Tuesday, December 04, 2007

6.43 If good or evil willing alters the world, then it can only alter the limits of the world, not the facts; not that which can be expressed through language.

In short, the world must then thereby become an altogether different one. It must, so to speak, wane or wax as a whole.

The world of the happy is a different one than that of the unhappy.

But how can it be? Is this a kind of reductio? It shows that good or evil willing cannot alter the world. This is also shown by the fact that, if it were otherwise, such willing would change something that cannot be expressed through language. But there is no such thing, we cannot possibly make sense of this idea. And what cannot be said cannot be thought, or believed, or etc. Pears and McGuinness have “happy man” even though Wittgenstein explicitly asked Ogden to remove the word “man” from the translation (see Letters to Ogden p. 35).

Cf. Notebooks p. 73.

Schopenhauer contrasts altruism with egoism in a way that comes readily to mind when reading TLP 6.43. Egoism concentrates, while altruism expands. See WWR I: 373-4, and Young Schopenhauer pp. 229-231. “That Wittgenstein’s waxing/waning metaphor so strongly recalls Schopenhauer’s expansion/contraction metaphor makes it look as though Wittgenstein’s person of ‘good will’ is the Schopenhauerian altruist and the person of ‘bad will’ is the Schopenhauerian egoist. In fact, though, I think, only the second half of this equation holds. What Wittgenstein really means by the ‘good exercise of the will’ is a version of asceticism, of Schopenhauer’s ‘denial of the will.’”[1] So it is not about altruistic willing, but rather giving up willing altogether, as far as that can be done.

According to Schopenhauer, we need not only detachment from desire (Stoicism) but the abandonment of desire (Cynicism). Wittgenstein seems to have lived like a Cynic, choosing poverty and asceticism.[2]

Mounce (p. 96): “Wittgenstein does not mean that the ethical attitude is itself a matter of temperament. On the contrary, one’s temperament is just another of the facts towards which one has to adopt an ethical attitude.” [But, Friedlander asks, “what is an attitude toward the world, and in what sense is it not part of psychology?” (pp. 197-198)] The stuff about the world of the happy is only an analogy, Mounce insists.

Anscombe calls the will that alters the limits of the world but effects nothing in it “chimerical” (p. 172). Will, like intention, she suggests, resides in what we do. See PI 644. In a footnote on p. 172, she says that Schopenhauer identifies the world with my will, and regards them both as bad. Wittgenstein sees the world as good and independent of my will. Schopenhauer’s idea of a good will is one that denies itself. Similarly, Wittgenstein’s good will is not concerned with how things are, it accepts the world as it is, however it is, “and in that sense is like Schopenhauer’s good will.”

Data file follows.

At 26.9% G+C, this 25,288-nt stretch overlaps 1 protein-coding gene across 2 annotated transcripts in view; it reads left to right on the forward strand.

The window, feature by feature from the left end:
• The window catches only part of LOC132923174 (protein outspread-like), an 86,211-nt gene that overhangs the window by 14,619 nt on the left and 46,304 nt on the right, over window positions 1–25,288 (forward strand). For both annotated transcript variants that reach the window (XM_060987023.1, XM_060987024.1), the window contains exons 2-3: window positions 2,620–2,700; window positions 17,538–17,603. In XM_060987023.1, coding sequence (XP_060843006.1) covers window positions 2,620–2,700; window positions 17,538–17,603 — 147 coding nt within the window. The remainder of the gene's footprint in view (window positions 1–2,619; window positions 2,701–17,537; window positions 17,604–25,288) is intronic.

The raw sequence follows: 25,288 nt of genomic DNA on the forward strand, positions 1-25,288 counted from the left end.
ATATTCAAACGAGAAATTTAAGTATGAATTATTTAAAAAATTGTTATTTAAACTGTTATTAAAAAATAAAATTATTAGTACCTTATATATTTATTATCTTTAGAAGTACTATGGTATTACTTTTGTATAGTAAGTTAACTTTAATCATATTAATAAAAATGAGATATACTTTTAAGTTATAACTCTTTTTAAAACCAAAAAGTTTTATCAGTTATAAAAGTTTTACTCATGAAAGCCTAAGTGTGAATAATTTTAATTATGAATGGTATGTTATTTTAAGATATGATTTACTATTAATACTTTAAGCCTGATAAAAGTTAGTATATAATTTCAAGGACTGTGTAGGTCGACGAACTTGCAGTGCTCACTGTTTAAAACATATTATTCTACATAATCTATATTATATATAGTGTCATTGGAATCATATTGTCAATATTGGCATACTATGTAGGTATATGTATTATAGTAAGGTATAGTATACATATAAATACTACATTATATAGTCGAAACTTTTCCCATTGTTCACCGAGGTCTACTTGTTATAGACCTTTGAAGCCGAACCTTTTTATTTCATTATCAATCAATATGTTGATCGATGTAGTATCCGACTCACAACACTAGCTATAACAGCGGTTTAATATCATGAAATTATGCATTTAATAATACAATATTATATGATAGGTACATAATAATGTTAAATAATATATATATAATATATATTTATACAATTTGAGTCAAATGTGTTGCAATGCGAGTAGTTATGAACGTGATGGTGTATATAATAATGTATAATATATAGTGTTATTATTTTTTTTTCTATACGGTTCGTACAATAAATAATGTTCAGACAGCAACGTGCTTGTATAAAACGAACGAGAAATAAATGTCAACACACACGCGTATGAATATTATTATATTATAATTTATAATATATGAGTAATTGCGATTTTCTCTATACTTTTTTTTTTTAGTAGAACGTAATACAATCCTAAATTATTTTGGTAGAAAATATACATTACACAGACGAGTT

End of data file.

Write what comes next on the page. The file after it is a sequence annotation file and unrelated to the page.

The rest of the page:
[1] Young Schopenhauer p. 230.

[2] See Young p. 232. Young cites Schopenhauer WWR II: 155-6.


Anonymous said...

i am still puzzled and one should probably ask the natives about some meanings in the original; somehow i am enclined to read god/evil willing as free and coerced action; thus it correlates with happiness/free and unhappiness/unfree and (?) with less or more facts; people who dont believe in free will get a world with more facts. perhaps in english instead of 'evil' it should be 'bad'; consider also how the french use 'mauvaise volonte'.

Anonymous said...

Yes, 'bad' would work instead of 'evil'. In fact, that's what both Ogden and Pears & McGuinness have. But he is talking here (or has just been, at least) about ethics, and the words are the same as those used in Nietzsche's Beyond Good and Evil, so I think 'evil' is OK.

I don't see anything about free will here though.

Anonymous said...

as i see it he has been 'talking about ethics' only in a negative sense and the point is that free will is a conceptual problem independent of any evaluations; good/evil are not evaluative here and good/evil willing describes spontaneous/forced actions; otherwise i dont really see what acting 'with bad will' would mean.
(note the nuance 6.423:der Wille /6.43:das Wollen)

DR said...

So whether one acted with a good or bad will, spontaneously or forced, one would be acting. Why could action not change the facts? Surely it would.

Anonymous said...

of course acting changes the facts but not any mental stance that goes along with it; different limits appear when you conceive differently which acts are free/unfree

DR said...

I'm not sure where the reference to "acting with bad will" (which you say you cannot make sense of except as coerced action) comes from. Wittgenstein talks about bad (or evil) willing, not acting with a bad will--although I don't see why he couldn't have written about that too.

Whether we have free will or not might well be a matter of how you look at things, though, in Wittgenstein's view. I believe he later said that the question of free will and determinism amounts to the question "Am I a living horror?" (It's possible he was talking of predestination, though, or that I am thinking of O. K. Bouwsma rather than Wittgenstein himself.)

I still don't see any reason to read 6.43 as being about free will, except that you are somehow inclined to read it this way and wonder whether German is like French here. I think the answer to that (does German parallel French on this?) is No. But I'd be interested to see whether any native German speaker can confirm this.

Cedric said...